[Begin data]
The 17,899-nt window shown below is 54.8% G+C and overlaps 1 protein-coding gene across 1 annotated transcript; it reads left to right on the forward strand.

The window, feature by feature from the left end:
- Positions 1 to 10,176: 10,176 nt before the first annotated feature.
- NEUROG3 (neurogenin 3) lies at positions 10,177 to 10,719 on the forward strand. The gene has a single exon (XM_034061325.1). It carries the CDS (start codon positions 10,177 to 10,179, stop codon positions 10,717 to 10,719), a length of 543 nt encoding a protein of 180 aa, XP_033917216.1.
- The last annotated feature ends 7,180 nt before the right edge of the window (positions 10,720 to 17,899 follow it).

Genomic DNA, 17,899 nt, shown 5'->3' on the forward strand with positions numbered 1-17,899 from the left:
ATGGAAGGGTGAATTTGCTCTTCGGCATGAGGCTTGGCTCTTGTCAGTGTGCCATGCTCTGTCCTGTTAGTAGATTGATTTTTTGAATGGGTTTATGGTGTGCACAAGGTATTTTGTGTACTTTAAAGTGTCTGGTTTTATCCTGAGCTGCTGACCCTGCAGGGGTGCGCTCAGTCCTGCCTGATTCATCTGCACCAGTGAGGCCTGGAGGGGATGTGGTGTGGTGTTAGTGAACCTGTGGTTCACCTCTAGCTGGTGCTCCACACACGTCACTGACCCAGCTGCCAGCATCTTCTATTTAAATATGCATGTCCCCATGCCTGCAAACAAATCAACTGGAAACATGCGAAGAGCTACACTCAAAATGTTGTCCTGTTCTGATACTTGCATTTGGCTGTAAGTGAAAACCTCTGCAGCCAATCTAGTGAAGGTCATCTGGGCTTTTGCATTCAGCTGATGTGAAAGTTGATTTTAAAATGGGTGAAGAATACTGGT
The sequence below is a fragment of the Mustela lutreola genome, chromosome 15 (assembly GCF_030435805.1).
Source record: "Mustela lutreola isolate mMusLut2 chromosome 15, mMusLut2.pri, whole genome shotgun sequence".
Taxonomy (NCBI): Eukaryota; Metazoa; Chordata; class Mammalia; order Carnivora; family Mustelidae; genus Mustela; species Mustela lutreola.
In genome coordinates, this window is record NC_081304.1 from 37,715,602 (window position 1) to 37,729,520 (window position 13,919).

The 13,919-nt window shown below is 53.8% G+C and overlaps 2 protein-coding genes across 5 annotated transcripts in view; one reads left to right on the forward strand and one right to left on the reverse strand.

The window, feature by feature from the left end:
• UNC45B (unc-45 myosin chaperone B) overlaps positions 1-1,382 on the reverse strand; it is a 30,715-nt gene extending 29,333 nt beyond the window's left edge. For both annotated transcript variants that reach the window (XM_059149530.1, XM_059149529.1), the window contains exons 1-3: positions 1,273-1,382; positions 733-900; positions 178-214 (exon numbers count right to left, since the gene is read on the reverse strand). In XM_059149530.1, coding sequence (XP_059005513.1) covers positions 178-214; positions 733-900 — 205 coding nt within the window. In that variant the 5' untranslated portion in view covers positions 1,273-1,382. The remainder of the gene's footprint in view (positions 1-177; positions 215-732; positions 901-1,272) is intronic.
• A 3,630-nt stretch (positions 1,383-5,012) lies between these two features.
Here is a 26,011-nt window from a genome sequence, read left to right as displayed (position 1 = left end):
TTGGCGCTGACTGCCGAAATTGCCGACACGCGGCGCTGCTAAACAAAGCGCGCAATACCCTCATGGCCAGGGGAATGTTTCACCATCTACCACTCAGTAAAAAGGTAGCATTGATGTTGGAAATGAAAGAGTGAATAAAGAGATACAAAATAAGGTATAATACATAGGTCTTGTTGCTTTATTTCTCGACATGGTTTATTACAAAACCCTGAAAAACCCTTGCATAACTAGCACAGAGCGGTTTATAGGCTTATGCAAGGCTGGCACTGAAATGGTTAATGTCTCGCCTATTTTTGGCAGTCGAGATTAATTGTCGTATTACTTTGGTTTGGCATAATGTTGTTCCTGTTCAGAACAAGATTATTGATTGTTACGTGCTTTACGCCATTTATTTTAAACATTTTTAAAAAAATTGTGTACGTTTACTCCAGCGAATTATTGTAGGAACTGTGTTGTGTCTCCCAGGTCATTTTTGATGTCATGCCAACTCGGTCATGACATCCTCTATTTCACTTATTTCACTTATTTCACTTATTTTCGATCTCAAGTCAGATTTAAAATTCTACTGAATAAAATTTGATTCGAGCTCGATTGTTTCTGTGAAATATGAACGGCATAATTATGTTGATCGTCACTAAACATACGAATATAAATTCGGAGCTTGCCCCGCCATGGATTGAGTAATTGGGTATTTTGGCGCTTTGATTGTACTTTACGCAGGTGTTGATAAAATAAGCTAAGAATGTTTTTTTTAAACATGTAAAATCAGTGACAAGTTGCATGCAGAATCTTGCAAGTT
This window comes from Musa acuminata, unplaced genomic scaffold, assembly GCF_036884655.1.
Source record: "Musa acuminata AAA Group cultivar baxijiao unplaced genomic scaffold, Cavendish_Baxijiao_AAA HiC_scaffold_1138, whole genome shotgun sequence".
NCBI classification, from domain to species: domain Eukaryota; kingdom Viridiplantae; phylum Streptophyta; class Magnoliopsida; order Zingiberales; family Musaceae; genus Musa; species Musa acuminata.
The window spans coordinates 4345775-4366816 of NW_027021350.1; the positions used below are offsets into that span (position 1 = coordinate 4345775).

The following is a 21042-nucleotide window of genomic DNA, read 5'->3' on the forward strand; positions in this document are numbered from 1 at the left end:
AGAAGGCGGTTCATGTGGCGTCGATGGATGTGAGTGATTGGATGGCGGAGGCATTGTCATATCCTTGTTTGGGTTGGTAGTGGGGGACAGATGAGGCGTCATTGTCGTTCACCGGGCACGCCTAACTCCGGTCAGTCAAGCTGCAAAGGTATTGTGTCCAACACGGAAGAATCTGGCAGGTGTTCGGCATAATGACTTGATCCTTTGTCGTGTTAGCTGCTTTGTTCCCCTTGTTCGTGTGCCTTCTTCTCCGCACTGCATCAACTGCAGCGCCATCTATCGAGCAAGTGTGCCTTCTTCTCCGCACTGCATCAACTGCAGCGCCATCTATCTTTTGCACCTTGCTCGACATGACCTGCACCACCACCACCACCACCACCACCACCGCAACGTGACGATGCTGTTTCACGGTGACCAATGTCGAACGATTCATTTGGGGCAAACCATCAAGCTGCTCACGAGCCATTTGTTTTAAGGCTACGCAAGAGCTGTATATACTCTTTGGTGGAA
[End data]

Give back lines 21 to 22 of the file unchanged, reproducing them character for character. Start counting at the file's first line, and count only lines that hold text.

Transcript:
The window spans coordinates 4345775-4366816 of NW_027021350.1; the positions used below are offsets into that span (position 1 = coordinate 4345775).

The following is a 21042-nucleotide window of genomic DNA, read 5'->3' on the forward strand; positions in this document are numbered from 1 at the left end: